6.9/10
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2 user 13 critic

Vorne ist verdammt weit weg (2007)

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Cast

Cast overview, first billed only:
Frank-Markus Barwasser ...
Philipp Sonntag ...
Eduard Bieger
...
Chantal
...
Johann Griesmaier
Heidi Ecks ...
Hannelore Griesmaier
...
Max Kienze
Franziska Schlattner ...
Melanie Bieger
Martin Eschenbach ...
Bertram Bieger (as Martin Maria Eschenbach)
Sabrina White ...
Lisa
Rainer Appel ...
Betriebsrat
Michael König ...
Dr. Kipf
André Jung ...
Dr. Margenmeier
...
Jelzinova
...
Dr. Mavambu
Benito Sambo ...
Der wahre Herr Li
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Genres:

Comedy

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13 December 2007 (Germany)  »

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Trivia

One of the seven children by Johann Griesmaier (Peter Lohmeyer) is in fact Lohmeyer's son. See more »

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User Reviews

 
The fridge that knows the future
18 December 2007 | by (Germany) – See all my reviews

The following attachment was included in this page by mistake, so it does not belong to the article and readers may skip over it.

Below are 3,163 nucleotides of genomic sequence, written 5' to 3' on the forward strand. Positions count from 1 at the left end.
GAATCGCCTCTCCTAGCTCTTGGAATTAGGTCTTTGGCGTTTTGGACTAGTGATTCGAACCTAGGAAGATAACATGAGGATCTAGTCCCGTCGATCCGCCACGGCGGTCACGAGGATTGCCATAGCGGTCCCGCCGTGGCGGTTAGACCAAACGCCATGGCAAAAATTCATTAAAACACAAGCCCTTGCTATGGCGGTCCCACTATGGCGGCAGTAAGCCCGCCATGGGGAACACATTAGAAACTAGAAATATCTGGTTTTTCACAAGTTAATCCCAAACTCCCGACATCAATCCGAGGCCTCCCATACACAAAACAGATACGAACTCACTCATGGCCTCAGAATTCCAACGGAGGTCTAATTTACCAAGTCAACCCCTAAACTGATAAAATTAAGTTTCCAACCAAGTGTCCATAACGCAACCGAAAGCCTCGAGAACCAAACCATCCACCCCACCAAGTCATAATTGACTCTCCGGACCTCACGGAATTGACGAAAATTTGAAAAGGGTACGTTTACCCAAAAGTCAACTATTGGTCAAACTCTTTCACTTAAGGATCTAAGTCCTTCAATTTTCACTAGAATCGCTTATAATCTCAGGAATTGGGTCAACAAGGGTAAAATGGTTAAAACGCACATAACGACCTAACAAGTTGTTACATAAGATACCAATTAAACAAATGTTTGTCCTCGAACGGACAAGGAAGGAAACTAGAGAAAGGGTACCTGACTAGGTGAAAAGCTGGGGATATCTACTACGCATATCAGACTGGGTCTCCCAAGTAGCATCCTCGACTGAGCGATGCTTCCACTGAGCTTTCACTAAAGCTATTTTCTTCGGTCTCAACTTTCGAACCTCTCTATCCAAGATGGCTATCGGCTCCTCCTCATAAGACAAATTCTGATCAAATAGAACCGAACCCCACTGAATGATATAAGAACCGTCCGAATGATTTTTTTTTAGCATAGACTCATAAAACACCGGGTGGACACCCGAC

I went to see this not expecting much and was very pleasantly surprised. Thomas Heinemann's directorial debut has good timing, lovable characters and a cast of capable actors who obviously enjoy the change from the saccharine made-for-TV pieces that usually pay their rent. Philipp Sonntag as the despairing patriarch, Peter Lohmeyer as a grumpy father of seven and Christiane Paul as a classy hooker are the icing on the cake of a fine ensemble performance. Also watch out for the director's daughter Carlotta Heinemann in the part of Lohmeyer's bratty teenage daughter Mandy. The plot follows oddball bachelor Erwin Pelzig (Frank-Markus Barwasser) as he tries to make everyone see what (he thinks) is best for them. As a psychic of sorts, Pelzig is uniquely qualified to give advice and support. Most every night, an enchanted kitchen appliance gives him a glimpse of the future in the icy glare of the refrigerator light. Most movies with a social mission, such as Hans Weingartner's recent "The Edukators" and "Free Rainer", end up as political pamphlets in the guise of entertainment. By contrast, Heinemann meets capitalism on its own terms: with cunning, conspiracy and the occasional leap of faith. Go see it if you liked "Beresina". Without quite reaching the absurd abandon of Daniel Schmid's 1999 masterpiece, Thomas Heinemann is going places.


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